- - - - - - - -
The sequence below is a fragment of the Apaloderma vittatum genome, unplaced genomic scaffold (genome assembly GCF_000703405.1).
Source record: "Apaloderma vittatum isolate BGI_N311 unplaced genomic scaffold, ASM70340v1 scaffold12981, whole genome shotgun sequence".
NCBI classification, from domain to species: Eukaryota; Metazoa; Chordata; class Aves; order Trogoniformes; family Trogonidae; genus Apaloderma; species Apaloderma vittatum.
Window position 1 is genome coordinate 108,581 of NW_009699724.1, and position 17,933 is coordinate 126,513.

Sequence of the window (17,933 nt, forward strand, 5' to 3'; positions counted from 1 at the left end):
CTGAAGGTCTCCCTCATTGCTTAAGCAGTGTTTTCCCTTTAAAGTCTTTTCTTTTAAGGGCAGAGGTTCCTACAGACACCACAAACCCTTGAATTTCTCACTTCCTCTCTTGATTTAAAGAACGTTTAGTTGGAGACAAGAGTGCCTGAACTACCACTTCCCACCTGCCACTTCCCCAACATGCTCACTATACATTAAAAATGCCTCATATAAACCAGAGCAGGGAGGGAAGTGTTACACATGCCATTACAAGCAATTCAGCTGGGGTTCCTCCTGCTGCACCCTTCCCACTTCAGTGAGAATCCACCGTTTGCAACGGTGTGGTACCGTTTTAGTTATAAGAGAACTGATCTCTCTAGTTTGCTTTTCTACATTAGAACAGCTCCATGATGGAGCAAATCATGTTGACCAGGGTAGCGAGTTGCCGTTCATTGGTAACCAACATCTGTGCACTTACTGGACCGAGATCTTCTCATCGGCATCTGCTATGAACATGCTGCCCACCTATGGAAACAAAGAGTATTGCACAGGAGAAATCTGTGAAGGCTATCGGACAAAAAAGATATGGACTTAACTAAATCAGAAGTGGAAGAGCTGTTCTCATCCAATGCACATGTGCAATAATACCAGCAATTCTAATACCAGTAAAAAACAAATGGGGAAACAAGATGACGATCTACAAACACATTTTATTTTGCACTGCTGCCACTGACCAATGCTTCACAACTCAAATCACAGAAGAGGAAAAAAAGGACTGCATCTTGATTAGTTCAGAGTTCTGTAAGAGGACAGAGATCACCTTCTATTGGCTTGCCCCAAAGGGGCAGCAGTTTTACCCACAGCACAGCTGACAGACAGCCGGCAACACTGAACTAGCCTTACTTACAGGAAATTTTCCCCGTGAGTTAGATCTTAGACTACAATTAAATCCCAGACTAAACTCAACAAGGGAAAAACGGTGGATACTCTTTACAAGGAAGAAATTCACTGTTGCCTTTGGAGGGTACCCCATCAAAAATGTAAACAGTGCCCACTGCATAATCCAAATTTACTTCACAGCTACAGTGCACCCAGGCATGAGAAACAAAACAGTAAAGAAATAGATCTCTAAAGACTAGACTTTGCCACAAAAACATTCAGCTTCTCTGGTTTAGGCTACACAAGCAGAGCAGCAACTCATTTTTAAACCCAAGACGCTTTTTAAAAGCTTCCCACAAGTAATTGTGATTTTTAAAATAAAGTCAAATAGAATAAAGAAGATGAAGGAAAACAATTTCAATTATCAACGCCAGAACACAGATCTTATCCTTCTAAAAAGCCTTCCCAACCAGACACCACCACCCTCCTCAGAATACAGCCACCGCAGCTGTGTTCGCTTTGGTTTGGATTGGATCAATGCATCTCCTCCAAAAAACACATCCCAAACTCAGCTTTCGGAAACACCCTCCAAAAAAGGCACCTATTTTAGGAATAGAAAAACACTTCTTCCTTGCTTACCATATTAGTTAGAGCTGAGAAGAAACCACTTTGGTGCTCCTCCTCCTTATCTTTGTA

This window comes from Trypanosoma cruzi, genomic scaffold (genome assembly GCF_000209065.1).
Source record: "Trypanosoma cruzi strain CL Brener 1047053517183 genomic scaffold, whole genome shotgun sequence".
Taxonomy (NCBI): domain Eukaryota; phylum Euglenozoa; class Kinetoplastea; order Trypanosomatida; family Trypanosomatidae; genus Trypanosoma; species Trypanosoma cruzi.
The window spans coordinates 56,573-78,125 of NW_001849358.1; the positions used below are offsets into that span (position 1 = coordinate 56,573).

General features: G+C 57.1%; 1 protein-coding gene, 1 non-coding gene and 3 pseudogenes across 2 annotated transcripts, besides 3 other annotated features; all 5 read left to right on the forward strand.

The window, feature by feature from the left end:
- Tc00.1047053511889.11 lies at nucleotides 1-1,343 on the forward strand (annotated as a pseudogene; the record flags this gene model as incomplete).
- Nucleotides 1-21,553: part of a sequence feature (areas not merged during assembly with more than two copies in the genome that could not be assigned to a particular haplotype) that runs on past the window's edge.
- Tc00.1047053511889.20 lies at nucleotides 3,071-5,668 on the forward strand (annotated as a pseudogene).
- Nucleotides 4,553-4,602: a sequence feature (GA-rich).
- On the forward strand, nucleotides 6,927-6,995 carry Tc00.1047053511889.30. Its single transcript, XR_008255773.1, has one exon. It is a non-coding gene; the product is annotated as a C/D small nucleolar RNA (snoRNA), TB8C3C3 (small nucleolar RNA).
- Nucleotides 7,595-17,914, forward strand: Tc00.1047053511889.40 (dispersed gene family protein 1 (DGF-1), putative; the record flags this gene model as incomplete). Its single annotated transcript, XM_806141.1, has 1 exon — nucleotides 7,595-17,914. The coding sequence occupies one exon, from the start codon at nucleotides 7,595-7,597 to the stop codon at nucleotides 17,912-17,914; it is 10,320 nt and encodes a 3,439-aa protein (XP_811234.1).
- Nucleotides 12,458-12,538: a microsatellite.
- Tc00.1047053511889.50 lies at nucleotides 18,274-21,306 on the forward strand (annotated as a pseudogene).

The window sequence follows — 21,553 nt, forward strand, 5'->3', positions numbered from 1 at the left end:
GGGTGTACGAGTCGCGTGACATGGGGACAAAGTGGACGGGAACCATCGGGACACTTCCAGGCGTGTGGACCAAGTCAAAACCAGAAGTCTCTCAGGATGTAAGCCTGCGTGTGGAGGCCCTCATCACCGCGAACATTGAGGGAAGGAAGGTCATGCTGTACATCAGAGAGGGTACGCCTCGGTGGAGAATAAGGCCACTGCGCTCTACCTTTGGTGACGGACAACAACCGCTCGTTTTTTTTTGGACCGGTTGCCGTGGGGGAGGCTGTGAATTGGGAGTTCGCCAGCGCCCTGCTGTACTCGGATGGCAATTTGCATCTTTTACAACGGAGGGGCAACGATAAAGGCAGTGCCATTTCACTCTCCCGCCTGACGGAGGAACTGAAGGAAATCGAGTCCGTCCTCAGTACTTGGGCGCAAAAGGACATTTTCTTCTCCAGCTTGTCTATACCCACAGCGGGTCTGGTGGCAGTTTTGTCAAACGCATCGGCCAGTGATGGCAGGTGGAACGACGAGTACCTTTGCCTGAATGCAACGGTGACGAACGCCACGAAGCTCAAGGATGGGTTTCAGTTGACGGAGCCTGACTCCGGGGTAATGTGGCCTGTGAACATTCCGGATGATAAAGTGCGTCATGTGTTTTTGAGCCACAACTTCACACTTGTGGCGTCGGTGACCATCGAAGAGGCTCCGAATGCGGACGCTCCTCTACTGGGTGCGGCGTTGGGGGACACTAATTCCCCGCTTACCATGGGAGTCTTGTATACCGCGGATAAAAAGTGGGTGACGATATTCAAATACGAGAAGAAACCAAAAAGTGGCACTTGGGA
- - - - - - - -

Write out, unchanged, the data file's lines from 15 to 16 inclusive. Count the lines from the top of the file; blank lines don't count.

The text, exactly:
- Tc00.1047053511889.20 lies at nucleotides 3,071-5,668 on the forward strand (annotated as a pseudogene).
- Nucleotides 4,553-4,602: a sequence feature (GA-rich).